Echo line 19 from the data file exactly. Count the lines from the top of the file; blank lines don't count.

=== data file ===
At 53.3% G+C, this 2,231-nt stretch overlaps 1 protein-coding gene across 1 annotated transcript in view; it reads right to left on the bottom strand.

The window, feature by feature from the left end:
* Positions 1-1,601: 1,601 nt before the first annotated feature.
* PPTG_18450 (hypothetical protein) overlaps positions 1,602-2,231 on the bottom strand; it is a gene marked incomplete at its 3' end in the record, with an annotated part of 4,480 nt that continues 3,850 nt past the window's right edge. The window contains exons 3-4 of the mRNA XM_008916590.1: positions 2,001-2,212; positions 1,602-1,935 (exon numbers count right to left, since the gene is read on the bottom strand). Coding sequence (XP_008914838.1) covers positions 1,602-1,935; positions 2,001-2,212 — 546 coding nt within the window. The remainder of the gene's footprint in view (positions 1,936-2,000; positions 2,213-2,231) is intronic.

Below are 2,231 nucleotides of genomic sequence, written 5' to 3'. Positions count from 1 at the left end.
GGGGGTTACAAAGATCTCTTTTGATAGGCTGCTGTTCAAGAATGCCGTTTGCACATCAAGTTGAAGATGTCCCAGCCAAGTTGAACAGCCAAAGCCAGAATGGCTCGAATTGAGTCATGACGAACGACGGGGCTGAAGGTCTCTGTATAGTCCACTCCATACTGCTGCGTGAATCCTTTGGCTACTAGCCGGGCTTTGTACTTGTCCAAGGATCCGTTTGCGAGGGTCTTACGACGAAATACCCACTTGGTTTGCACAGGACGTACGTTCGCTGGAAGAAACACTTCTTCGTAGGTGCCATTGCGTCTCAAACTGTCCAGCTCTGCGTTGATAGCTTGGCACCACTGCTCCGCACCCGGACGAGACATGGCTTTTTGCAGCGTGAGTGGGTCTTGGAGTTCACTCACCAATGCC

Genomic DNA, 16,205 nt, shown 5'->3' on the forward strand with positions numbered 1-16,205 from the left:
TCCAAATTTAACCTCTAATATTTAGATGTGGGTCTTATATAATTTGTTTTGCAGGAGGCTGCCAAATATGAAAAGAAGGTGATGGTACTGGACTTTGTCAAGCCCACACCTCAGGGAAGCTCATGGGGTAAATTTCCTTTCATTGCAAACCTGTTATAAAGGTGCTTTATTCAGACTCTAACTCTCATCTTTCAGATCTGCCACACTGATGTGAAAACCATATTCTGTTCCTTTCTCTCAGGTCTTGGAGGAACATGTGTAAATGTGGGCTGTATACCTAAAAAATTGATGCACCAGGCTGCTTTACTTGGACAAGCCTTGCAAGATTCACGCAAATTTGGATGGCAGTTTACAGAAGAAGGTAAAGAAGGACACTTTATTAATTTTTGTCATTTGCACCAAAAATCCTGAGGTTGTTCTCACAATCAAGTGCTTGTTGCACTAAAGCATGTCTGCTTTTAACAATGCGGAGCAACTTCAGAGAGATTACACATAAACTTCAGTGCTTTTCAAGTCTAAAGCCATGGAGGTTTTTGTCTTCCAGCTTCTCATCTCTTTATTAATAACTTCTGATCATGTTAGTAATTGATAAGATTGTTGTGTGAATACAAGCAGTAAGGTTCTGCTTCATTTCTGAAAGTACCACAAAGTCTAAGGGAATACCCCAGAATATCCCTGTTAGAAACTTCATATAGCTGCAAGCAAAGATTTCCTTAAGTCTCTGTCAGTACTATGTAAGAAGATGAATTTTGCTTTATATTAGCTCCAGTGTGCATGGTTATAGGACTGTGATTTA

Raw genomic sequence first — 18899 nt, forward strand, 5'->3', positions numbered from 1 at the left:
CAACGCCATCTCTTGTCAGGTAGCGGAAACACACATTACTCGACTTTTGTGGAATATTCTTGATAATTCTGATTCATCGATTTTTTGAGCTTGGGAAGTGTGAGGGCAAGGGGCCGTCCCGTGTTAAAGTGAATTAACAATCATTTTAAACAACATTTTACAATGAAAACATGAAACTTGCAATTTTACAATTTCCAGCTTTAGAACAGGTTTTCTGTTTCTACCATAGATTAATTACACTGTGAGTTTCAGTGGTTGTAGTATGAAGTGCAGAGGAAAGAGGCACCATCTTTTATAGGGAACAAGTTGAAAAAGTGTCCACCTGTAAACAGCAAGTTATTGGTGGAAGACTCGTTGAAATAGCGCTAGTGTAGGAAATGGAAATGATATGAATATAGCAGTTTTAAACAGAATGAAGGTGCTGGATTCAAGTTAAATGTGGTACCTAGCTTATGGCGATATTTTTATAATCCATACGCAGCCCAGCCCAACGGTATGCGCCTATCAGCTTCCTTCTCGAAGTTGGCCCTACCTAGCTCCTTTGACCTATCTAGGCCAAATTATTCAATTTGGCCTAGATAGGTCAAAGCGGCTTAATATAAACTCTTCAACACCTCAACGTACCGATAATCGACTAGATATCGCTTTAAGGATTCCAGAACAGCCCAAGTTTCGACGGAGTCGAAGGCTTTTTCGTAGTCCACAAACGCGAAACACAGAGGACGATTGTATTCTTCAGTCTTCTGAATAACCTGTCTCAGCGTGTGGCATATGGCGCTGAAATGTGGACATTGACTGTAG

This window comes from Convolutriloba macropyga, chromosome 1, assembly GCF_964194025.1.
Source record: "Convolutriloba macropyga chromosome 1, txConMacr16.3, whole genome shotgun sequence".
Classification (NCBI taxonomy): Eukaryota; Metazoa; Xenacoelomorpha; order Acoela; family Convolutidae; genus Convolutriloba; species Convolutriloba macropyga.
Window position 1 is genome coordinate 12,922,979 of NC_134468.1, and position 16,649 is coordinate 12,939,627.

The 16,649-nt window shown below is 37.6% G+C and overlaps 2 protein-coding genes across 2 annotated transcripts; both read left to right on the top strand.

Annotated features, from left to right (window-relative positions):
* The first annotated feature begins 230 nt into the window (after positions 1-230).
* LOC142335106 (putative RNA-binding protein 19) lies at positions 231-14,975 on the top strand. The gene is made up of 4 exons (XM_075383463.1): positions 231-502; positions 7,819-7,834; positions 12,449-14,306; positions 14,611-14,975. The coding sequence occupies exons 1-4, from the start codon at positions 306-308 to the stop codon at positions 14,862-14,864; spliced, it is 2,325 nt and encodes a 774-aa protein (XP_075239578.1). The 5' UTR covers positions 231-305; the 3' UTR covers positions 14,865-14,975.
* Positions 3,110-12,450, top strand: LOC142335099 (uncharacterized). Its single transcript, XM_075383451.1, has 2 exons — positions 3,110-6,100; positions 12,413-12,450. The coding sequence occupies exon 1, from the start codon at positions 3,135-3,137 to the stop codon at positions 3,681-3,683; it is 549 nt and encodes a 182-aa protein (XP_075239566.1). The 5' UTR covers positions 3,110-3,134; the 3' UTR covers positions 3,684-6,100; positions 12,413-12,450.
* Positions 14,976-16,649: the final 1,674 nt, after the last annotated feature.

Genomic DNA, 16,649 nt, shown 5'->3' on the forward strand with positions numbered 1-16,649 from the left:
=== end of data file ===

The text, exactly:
* Positions 3,110-12,450, top strand: LOC142335099 (uncharacterized). Its single transcript, XM_075383451.1, has 2 exons — positions 3,110-6,100; positions 12,413-12,450. The coding sequence occupies exon 1, from the start codon at positions 3,135-3,137 to the stop codon at positions 3,681-3,683; it is 549 nt and encodes a 182-aa protein (XP_075239566.1). The 5' UTR covers positions 3,110-3,134; the 3' UTR covers positions 3,684-6,100; positions 12,413-12,450.